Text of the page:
The European Commission said Tuesday that it expects the EU economy to shrink 8.3% in 2020, considerably worse than the 7.4% slump predicted two months ago. Growth next year is expected to be “slightly less robust” than previously thought, with GDP seen expanding by 5.8%.
“The economic impact of the lockdown is more severe than we initially expected,” commissioner Valdis Dombrovskis said in a statement. “We continue to navigate in stormy waters and face many risks, including another major wave of infections,” he added.
The outlook for the 19 countries that use the euro was also downgraded. A contraction of 8.7% is now expected in 2020, a full percentage point more than the previous forecast.
The Commission’s outlook assumes that lockdown measures will continue to ease and that there will not be a second wave of infections, factors that are highly uncertain. Already, a fresh lockdown was imposed in the area around a meat packing plant in Germany, while Portugal reintroduced restrictions in several areas of Lisbon after a spike in new cases
“The scale and duration of the pandemic, and of possibly necessary future lockdown measures, remain essentially unknown,” the Commission said, adding that the downside risks to its forecast are “exceptionally high.” The huge uncertainty also means that the economy could bounce back more strongly than expected.
There are some early signs of recovery as European countries further ease lockdowns, welcoming tourists and allowing some businesses to reopen. The Louvre museum in Paris, which reopened Monday with social distancing in place, sold out of the 7,400 tickets available, a spokesperson told CNN Business.
The museum has lost €40 million ($45 million) in revenue since closing in March and expects its maximum daily capacity during the summer will be 10,000, or as little as a quarter of the typical number, the spokesperson said.
France’s economy returned to growth in June, with analysts saying that economic activity across the region was better than expected although still at very weak levels.
EU recovery fund
EU countries are still trying to agree the details of a €750 billion ($825 billion) coronavirus relief package. The European Commission’s proposal that two-thirds of the money be distributed via grants has met opposition from a group of nations known as the “Frugal Four” — Austria, the Netherlands, Sweden and Denmark — which favor loans.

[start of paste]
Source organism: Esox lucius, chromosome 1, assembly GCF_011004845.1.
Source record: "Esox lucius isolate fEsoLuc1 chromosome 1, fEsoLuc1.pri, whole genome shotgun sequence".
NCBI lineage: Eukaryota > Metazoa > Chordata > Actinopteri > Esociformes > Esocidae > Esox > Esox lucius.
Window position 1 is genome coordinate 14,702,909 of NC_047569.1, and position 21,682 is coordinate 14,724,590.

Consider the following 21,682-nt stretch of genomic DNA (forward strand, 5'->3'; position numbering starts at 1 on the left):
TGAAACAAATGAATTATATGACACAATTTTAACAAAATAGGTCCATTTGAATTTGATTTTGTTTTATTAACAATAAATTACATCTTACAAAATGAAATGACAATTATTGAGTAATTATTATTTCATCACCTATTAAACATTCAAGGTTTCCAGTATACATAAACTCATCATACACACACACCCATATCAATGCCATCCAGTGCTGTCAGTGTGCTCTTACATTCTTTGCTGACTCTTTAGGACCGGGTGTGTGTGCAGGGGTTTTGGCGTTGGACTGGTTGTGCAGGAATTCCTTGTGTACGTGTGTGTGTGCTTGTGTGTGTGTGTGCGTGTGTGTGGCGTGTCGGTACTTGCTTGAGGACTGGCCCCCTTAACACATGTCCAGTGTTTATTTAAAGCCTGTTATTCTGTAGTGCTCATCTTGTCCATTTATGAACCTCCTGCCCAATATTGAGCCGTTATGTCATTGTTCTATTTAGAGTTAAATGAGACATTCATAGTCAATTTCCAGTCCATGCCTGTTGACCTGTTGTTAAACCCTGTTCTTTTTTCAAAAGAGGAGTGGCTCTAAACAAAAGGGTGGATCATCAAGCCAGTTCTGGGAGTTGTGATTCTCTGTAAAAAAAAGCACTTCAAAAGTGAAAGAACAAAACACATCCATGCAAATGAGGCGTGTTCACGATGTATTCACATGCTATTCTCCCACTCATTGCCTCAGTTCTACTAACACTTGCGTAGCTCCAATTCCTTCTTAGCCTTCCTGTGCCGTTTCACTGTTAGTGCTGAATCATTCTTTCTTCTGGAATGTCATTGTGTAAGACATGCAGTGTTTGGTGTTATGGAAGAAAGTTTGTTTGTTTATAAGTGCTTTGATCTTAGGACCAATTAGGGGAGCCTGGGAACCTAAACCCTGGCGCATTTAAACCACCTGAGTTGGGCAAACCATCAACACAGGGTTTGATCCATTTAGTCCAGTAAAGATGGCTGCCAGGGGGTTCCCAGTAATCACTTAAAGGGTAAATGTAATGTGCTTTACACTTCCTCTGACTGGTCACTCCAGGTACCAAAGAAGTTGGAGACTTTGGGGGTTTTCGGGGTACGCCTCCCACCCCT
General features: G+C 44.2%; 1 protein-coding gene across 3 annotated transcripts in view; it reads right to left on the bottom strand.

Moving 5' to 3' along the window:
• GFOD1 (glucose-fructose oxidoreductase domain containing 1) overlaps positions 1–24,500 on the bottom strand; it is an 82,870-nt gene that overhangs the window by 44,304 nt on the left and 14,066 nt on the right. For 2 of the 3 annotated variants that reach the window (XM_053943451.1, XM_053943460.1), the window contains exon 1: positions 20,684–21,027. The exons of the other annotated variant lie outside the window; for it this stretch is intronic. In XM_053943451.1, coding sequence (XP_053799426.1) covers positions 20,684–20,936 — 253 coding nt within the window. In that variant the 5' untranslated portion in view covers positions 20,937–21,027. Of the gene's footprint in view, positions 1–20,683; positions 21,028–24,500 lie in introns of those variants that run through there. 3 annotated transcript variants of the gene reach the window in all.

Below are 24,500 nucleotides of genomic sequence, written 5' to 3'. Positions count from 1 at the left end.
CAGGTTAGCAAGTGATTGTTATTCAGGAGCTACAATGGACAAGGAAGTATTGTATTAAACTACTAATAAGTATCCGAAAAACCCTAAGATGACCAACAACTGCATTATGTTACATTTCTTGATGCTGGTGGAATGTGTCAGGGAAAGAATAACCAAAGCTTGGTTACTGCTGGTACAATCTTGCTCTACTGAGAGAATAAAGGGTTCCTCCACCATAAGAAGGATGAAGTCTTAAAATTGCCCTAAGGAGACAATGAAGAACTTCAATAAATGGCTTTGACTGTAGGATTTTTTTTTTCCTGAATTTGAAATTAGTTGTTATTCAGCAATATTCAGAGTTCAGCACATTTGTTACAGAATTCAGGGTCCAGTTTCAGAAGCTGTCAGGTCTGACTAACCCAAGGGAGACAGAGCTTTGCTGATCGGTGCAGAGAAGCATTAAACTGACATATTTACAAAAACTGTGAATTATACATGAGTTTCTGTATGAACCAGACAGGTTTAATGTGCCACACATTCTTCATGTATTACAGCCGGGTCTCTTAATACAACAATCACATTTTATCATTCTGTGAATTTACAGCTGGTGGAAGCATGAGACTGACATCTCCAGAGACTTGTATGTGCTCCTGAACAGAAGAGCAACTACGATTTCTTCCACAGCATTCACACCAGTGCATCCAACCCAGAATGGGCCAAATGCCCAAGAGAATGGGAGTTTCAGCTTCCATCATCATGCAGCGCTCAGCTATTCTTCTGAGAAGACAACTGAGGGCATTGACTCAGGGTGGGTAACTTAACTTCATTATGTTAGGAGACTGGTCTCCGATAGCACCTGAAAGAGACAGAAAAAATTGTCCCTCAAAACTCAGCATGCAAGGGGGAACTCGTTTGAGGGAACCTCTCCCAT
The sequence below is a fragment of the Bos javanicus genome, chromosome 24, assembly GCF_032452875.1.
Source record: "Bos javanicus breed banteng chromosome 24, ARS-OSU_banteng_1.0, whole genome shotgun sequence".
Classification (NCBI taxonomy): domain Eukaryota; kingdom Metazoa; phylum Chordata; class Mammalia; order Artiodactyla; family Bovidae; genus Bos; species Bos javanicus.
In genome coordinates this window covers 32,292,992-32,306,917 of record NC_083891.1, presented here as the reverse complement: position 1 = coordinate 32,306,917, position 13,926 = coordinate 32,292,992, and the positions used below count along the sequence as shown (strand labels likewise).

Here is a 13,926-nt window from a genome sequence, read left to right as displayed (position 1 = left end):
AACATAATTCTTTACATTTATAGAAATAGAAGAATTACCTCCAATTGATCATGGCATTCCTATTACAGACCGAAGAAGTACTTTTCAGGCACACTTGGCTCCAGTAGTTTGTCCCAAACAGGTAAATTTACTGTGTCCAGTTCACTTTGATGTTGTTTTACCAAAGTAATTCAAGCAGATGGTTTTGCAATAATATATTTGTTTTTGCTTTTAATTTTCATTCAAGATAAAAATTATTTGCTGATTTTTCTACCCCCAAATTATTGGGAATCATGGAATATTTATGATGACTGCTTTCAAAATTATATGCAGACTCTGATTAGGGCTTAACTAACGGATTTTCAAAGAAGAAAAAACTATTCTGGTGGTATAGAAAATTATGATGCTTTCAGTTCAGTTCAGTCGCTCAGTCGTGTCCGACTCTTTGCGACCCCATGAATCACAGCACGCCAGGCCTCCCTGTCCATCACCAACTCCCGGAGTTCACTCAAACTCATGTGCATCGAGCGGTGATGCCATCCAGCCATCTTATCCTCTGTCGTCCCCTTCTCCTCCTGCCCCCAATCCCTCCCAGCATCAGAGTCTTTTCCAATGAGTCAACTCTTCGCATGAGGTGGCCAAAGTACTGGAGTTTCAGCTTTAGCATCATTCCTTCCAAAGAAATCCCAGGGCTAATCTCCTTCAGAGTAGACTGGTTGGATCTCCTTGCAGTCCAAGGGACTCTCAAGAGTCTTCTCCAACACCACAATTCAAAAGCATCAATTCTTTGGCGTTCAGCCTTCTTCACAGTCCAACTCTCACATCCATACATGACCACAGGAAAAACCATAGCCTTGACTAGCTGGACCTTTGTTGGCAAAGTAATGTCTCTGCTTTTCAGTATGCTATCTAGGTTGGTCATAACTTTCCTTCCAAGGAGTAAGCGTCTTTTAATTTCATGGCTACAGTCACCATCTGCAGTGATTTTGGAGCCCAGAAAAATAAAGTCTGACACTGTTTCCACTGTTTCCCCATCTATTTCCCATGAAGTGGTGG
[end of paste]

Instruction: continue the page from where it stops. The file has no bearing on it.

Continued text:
The relief package would come on top of €540 billion ($592 billion) in existing EU stimulus efforts, as well as countries’ own aid packages, and would be welcome relief to countries including Spain, Italy, Portugal and Greece, which rely more heavily on tourism and have been particularly hard hit by the fallout from coronavirus.
The recovery fund could help improve the outlook for the region, according to the Commission, which said its forecast does not take into account the proposed package because it has not yet been approved by member states. EU leaders could hammer out an agreement when they meet on July 17 and July 18.
The new forecast provides a “powerful illustration” of the need for a deal on relief measures, Dombrovskis said.
The decline in output and the strength of the rebound are “set to differ markedly” between countries, according to the Commission. It said that there are “considerable risks” that cashflow difficulties “turn into solvency problems” for many companies and that the labor market suffers longer term damage.
Italy, which has suffered the highest coronavirus death toll in Europe, is expected to contract 11.2% this year, the worst decline in the region. The country’s GDP is not expected to return to last year’s level before 2022, the Commission said. The economies of France and Spain will also shrink by over 10%.
Spanish Prime Minister Pedro Sánchez and his Portuguese counterpart, Antonio Costa, said Monday that it’s “essential” for EU countries to quickly reach agreement.
“It is fundamental that the internal market starts working again, which is important not just for the countries most affected by the crisis, but also for those which benefit the most from the internal market, such as Germany … and the Netherlands,” said Costa.
— Julia Horowitz, Vasco Cotovio, Laura Pérez Maestro, Pierre Bairin and Ivana Saric contributed reporting.